According to Pew Research, one-in-seven Americans are television “cord cutters”, Millennials’ (18 – 34 year olds) are leading the way in bypassing traditional TV viewing with video streaming services, leading to a generation of cord cutters and cord nevers. According to new research from The Diffusion Group, a majority of Millennial Cord-Nevers – young adult broadband users that have never signed up for a pay-tv service — believe that subscription streaming services like Netflix and Hulu adequately satisfy their video needs. Consequently, they feel little need for a traditional cable, satellite, or telco-TV service.

A parallel scenario to this is a cutover from traditional phones services to cellular plans. About 45 percent of U.S. households use only cellphones. Even among households with wired phone service, according to a government study in 2015, about half of them have already foregone landlines for an Internet-based phone service sold by phone and cable companies along with other bundled TV services.

Viewers (of all ages) have been watching less traditional TV over the past few years, resulting in a drop in the number of minutes viewed. According to Nielsen’s Total Audience report, Teens (12-17), younger Millennials (18-24) and older Millennials (25-34) have reduced traditional TV viewing over the past five years.

Figure 1: Traditional TV viewing by age group

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Source: Nielsen Q12016

So, where is that time formerly reserved for TV viewing being spent? On another screen — with mobile apps! Apps now reign supreme as the top media channel in the United States, even without the help of a mobile browser. For the first time ever in 2015, time spent inside mobile applications by the average US consumer has exceeded that of TV, according to Flurry Analytics.

Figure 2: Percentage time spent on TV and Mobile Apps (US Daily Average in Minutes)

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This growth of Internet video is also reflected in the Cisco Visual Networking Index (VNI) study. Globally, Internet video (including fixed and mobile) traffic will grow 4-fold from 2015 to 2020, a compound annual growth rate of 31% where Internet video traffic will reach 127.8 Exabytes per month in 2020, up from 33.7 Exabytes per month in 2015.

Deployment of higher speed broadband is key to this trend. There is a strong correlation between average broadband speeds and number of video minutes viewed per viewer, according to the Cisco VNI study (Figure 3). As average speeds increase in each country, the number of video minutes that each viewer is able to consume also increases.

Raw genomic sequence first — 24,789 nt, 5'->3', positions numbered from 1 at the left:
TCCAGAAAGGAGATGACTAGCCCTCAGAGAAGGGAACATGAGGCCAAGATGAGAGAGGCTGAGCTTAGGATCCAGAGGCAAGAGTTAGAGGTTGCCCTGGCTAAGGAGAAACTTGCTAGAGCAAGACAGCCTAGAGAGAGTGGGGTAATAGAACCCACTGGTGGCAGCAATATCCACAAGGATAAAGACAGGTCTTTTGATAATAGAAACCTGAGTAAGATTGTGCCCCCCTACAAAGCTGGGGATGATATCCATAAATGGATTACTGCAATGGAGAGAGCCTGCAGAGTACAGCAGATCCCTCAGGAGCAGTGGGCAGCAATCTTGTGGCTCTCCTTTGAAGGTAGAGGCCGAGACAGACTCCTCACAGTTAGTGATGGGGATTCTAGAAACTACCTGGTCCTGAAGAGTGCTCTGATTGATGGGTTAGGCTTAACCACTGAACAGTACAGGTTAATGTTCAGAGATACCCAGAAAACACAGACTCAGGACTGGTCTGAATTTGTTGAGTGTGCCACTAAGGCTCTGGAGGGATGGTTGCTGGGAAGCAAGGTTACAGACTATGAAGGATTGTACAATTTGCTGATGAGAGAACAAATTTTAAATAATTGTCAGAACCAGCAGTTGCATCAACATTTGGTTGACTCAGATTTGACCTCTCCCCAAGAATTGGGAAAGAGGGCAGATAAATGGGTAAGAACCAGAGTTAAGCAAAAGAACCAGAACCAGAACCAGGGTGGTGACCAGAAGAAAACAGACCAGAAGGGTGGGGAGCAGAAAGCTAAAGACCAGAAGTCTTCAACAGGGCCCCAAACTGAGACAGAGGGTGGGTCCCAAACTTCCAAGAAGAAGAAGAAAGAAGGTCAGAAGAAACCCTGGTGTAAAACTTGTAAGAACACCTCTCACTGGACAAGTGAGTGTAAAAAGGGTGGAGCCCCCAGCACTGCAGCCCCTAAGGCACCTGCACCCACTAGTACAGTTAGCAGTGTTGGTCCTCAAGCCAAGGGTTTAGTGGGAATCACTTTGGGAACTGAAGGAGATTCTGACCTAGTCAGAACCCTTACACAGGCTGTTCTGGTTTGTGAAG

Figure 3.   Increase in Average Speeds (Mbps) Increases Internet Video Viewership (Minutes)—2016

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Cable operators have a lot to gain from bringing streaming apps onto their platforms (capitalizing on this shift in video consumption). While the set top box continues to have a prominent role in the American home, service providers and cable operators are well aware of the need to address the preferences of the next generation of consumers that consume their video content on a plethora of devices at any place and at any time. Comcast for example will soon let its customers bypass the cable box and get Xfinity service directly on their television sets or streaming media gadgets. The new Comcast app will transform Samsung smart TVs and Roku devices into quasi cable boxes (read more about Comcast’s streaming app strategy). Media outlets such as ESPN are also making their content accessible on computers, smartphones, tablets and streaming devices to fans who receive their video subscription from an affiliated provider. ESPN also plans to launch a digital streaming service online (read more about ESPN’s transformation and challenges). Millennials are clearly reshaping the video landscape. For cable operators and their content/media partners, now is the time to find the right blend of traditional TV programming and mobile app experiences to meet the demands of a new generation that prefers not to be tied to a cable or even a living room couch.



Usha Andra

Leader, Product Marketing

Data Center and Cloud Networking